42. Phelps, E.A. (2005). The interaction of emotion and cognition: The relation between the human amygdala and cognitive awareness. The new unconscious. Hassin, R. R., Uleman, J. S. and Bargh, J. A. Oxford: Oxford University Press: 61–76.

  43. Pulvermüller, F. (2011). Meaning and the brain: the neurosemantics of referential, interactive and combinatorial knowledge. Journal of Neurolinguistics. doi:10.1016/j.jneuroling.2011.03004.

    Google Scholar 

  44. Raposo, A., Moss, H. E., Stamatakis, E. A., & Tyler, L. K. (2009). Modulation of motor and premotor cortices by actions, action words and action sentences. Neuropsychologia, 47, 388–396.

    Article  Google Scholar 

  45. Ribeiro, R., & Collins, H. (2007). The bread-making machine: tacit knowledge and two types of actions. Organization Studies, 28, 1417–1433.

    Article  Google Scholar 

  46. Rose, J. D. (2007). Anthropomorphism and ‘mental welfare’ of fishes. Diseases of Aquatic Organisms, 75, 139–154.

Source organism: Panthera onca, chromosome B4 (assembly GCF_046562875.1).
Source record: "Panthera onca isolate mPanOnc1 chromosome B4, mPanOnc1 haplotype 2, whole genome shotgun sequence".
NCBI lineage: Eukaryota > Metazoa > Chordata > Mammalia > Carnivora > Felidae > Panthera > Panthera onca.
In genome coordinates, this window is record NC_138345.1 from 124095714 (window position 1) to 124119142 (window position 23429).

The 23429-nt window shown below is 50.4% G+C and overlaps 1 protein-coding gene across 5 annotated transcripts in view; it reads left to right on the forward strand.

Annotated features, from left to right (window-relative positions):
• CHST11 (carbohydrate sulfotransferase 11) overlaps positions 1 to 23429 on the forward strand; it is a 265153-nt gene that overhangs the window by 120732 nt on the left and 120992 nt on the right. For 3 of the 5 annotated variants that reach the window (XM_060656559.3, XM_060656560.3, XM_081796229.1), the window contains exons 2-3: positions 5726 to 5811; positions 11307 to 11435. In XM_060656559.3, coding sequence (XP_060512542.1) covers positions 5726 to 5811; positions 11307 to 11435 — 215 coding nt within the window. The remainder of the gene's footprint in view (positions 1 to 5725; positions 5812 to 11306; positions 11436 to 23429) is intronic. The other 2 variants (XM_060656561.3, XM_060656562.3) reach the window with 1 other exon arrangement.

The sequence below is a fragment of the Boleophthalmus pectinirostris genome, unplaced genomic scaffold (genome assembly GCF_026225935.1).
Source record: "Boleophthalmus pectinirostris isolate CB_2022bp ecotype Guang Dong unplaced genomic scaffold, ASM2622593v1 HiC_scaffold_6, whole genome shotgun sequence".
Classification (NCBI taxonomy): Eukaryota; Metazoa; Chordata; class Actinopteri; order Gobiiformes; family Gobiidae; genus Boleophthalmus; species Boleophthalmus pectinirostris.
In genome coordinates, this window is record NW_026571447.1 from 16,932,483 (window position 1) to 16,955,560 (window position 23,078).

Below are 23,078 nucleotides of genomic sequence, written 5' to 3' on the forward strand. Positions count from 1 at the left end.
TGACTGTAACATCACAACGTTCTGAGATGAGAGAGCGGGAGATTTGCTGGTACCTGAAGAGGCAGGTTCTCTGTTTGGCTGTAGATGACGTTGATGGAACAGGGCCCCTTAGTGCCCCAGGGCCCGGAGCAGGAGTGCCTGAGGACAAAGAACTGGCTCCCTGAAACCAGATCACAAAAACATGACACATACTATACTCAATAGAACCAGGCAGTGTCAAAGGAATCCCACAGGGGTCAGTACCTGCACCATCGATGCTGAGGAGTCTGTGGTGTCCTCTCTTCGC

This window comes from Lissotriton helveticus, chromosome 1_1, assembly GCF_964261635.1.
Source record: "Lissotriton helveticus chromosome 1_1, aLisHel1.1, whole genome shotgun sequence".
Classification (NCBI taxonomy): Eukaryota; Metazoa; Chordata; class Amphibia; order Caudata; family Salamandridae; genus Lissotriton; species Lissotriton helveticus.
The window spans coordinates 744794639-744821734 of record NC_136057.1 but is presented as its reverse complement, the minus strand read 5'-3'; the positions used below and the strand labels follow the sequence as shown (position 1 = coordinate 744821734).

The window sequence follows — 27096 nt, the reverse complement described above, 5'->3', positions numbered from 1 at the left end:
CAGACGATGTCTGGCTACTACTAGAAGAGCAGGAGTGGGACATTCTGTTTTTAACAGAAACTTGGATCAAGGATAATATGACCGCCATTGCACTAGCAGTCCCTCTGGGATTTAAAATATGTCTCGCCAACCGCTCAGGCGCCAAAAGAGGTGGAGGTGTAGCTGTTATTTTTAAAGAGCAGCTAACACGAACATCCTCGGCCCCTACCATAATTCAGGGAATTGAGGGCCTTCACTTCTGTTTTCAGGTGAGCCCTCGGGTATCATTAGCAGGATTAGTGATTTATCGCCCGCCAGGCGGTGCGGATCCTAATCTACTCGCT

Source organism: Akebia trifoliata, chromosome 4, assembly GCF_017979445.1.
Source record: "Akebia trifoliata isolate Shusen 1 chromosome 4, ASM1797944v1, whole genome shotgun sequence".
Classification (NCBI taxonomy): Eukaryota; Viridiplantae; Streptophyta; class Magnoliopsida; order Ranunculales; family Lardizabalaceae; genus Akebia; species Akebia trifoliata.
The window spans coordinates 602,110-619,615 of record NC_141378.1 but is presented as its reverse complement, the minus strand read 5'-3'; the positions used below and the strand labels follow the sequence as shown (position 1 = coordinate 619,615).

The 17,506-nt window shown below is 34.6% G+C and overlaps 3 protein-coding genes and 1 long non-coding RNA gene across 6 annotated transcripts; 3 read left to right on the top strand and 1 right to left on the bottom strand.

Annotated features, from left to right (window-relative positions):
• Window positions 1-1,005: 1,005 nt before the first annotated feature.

Article  Google Scholar 

  47. Sheckley, B. G., & Bell, S. (2006). Experience, consciousness, and learning: implications for instruction. New Directions for Adult and Continuing Education, 110, 43–53.

    Article  Google Scholar 

  48. Schilhab, T. S. S. (2002). Anthropomorphism and mental state attribution. Animal Behaviour, 63, 1021–1026.

    Article  Google Scholar 

  49. Schilhab, T. S. S. (2004). What mirror self-recognition in nonhumans can tell us about aspects of self. Biology and Philosophy, 19(1), 111–126.

    Article  Google Scholar 

  50. Schilhab, T. (2011a). Neural perspectives on ‘Interactional expertise’: the plasticity of language. Journal of Consciousness Studies, 18(7–8), 99–116.

    Google Scholar 

  51. Schilhab, T. (2011b). Derived embodiment and imaginative capacities in interactional expertise, Phenomenology and the Cognitive Sciences 2011, doi:10.1007/s11097-011-9232-0.

  52. Schilhab, T. (2013). On derived embodiment: A response to Collins. Phenomenology and the Cognitive Sciences 2011, doi:10.1007/s11097-012-9265-z.